Now he took from a bag an object wrapped in waxed brown paper. He put it on an occasional table between our chairs. “This I think, will answer your problems.”
“Well, what the deuce is it?” I exclaimed, growing a little impatient.
Mr Appleyard unwrapped the object, with some small ceremony, to reveal a flask. He placed his palms flat on the polished table. “Now, in this flask, there is a complex draught. Like yourself, I am a chemist of no mean skill and learning.” He took out a bottle of wine and a corkscrew. “Do you have glasses?”
I fetched two wine glasses from the kitchen, having quickly wiped the grease off them with a tea cloth.
“To show you there is nothing to worry about, I will go first.” He poured some red wine, then carefully measured out a teaspoon of a strange green liquid and added it to the glass. The wine immediately began to foam with a kind of pink effervescence, before Mr Appleyard downed it with one huge gulp.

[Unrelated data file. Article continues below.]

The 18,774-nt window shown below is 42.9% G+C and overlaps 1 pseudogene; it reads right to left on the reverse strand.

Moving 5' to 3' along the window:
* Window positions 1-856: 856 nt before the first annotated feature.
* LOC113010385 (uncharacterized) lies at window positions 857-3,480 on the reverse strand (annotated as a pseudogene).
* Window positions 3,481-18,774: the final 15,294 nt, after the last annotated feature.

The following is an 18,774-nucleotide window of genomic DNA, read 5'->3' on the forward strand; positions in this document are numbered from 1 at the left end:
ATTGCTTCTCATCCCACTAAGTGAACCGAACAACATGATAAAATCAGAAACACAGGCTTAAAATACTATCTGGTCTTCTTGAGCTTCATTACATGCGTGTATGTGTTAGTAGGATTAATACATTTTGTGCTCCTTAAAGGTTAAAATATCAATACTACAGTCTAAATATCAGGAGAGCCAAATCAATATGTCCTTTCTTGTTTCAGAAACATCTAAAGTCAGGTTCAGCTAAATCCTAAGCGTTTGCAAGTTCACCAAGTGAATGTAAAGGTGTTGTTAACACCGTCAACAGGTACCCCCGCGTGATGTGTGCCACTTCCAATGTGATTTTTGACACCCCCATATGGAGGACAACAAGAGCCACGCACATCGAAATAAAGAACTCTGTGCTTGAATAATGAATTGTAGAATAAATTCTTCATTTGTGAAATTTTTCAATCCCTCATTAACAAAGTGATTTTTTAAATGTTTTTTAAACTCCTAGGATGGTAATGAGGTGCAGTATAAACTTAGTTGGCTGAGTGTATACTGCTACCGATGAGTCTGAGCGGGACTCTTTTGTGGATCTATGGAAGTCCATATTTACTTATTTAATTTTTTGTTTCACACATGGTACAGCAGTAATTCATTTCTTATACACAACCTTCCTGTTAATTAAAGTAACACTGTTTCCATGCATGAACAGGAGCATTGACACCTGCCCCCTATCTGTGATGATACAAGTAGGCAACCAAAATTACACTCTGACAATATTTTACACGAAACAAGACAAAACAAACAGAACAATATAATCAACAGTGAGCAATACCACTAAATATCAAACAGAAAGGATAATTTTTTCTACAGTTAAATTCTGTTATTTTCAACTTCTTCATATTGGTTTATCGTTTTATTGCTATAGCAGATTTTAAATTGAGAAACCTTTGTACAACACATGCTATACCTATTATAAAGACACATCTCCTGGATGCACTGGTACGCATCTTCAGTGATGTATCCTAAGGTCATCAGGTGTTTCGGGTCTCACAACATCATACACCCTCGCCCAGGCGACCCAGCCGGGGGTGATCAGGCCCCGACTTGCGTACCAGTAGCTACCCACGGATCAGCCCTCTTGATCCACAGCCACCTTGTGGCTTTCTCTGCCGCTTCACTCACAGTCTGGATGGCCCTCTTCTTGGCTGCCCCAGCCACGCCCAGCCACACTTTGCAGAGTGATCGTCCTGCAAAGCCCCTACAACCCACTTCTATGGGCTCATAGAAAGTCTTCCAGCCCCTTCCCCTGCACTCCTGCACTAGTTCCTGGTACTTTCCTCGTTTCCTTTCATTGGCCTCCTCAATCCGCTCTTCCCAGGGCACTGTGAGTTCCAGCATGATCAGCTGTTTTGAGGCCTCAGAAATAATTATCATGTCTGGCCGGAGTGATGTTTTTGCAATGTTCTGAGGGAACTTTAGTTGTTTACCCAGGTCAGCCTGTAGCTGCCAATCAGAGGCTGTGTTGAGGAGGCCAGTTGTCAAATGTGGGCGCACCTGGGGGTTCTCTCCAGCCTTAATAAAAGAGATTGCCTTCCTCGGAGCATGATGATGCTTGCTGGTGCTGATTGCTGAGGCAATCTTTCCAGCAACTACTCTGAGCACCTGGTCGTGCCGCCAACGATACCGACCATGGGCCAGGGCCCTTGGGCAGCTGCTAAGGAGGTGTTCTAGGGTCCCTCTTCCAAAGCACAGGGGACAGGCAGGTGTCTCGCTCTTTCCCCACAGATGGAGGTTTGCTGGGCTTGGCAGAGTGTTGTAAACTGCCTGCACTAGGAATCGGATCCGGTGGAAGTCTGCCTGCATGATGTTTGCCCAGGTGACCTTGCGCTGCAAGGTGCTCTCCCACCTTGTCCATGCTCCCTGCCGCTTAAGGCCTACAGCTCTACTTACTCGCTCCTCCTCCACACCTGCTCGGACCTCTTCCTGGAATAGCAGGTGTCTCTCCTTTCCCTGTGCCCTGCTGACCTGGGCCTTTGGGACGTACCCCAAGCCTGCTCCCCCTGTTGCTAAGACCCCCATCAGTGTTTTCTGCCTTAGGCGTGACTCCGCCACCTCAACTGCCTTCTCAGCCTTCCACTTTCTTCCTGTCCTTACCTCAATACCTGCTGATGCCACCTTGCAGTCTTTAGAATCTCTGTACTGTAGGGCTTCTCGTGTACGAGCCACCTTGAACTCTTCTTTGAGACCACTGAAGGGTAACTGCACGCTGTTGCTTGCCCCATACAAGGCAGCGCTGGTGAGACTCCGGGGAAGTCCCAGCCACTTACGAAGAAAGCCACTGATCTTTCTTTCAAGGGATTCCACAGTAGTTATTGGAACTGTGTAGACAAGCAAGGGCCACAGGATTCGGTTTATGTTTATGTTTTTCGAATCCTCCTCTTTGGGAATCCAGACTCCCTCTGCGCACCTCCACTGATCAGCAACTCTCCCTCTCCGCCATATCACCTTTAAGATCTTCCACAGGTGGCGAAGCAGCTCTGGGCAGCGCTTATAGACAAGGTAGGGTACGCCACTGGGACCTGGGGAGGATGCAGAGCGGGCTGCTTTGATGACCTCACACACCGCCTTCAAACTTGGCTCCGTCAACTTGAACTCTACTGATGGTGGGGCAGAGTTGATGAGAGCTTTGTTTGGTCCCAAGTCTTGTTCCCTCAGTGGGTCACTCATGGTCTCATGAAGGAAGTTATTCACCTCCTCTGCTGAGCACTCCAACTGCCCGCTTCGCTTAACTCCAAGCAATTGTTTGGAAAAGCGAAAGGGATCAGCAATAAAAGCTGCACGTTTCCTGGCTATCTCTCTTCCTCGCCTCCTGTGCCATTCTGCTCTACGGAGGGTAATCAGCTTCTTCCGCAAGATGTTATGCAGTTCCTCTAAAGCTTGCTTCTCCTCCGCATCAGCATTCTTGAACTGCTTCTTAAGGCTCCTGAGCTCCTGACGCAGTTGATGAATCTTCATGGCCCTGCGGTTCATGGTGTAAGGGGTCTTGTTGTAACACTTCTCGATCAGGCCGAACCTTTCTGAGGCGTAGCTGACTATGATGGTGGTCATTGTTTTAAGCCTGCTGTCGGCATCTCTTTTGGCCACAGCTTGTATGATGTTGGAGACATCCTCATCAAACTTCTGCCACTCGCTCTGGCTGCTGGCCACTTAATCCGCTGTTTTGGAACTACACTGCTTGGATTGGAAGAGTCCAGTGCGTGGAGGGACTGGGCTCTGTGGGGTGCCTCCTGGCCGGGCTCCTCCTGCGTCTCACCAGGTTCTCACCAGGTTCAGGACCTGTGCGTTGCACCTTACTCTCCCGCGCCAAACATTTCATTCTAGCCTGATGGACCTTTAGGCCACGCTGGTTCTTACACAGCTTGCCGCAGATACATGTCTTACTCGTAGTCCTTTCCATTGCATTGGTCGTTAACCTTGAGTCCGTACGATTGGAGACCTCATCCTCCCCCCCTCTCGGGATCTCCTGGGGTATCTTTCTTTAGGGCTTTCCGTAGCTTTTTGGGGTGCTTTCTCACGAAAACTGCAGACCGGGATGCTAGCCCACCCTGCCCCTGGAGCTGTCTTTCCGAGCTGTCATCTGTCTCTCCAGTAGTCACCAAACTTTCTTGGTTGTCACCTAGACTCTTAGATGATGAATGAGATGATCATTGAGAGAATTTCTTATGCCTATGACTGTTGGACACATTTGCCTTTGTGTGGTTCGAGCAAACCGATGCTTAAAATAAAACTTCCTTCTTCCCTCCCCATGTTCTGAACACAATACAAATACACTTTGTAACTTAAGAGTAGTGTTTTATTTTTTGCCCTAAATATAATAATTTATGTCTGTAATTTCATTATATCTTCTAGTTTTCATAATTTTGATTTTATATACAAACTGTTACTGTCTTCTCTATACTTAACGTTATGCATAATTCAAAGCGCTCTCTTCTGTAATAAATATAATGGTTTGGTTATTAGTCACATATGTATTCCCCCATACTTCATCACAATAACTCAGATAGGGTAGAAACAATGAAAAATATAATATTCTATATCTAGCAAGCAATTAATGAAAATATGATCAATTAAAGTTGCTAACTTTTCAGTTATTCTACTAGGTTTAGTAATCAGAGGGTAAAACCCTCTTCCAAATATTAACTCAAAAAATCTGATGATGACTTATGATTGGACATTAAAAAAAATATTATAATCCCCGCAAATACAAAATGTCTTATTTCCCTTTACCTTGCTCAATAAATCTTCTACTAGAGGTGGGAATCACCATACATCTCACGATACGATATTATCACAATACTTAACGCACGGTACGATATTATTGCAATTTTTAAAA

His eyes brightened and shortly he began to spout the most amazing chemical formulae. Formulae for types of cleaning fluid, perfumes, drugs for rheumatism and arthritis and so forth, all unknown to me, and seemingly new to science. Finally, he closed his eyes and slumped back in the chair. After a while, he opened them again and smiled. “So, you see, Mr Everington, had you the forethought to take down my dictation, you would have cause to patent a considerable number of highly profitable potions!”
“Let me try,” I said, “and please be good enough to take the formulae down as I recite them.”
Mr Appleyard poured out half a glass of wine and added the green liquid as before. Then he took from his case a small notepad and silver pen. He smiled. “One scribe at your service.”
I downed the wine in one, as he had done, but instead of finding my mind full of exciting new chemical formulae and ideas, I merely felt the room spin. Where there had been one Mr Appleyard, now there were two, or so it seemed.
That was all I remembered. I awoke on my chair, feeling chilled to the bone and ravenously hungry. My watch said eleven o’clock, but it was light. I must have slept on the chair all night. I got up and looked around and my heart sank like a stone. I saw that everything it was possible to take from my humble apartment had been taken. All of my books, possessions, even my kitchen utensils. I couldn’t even make a cup of tea.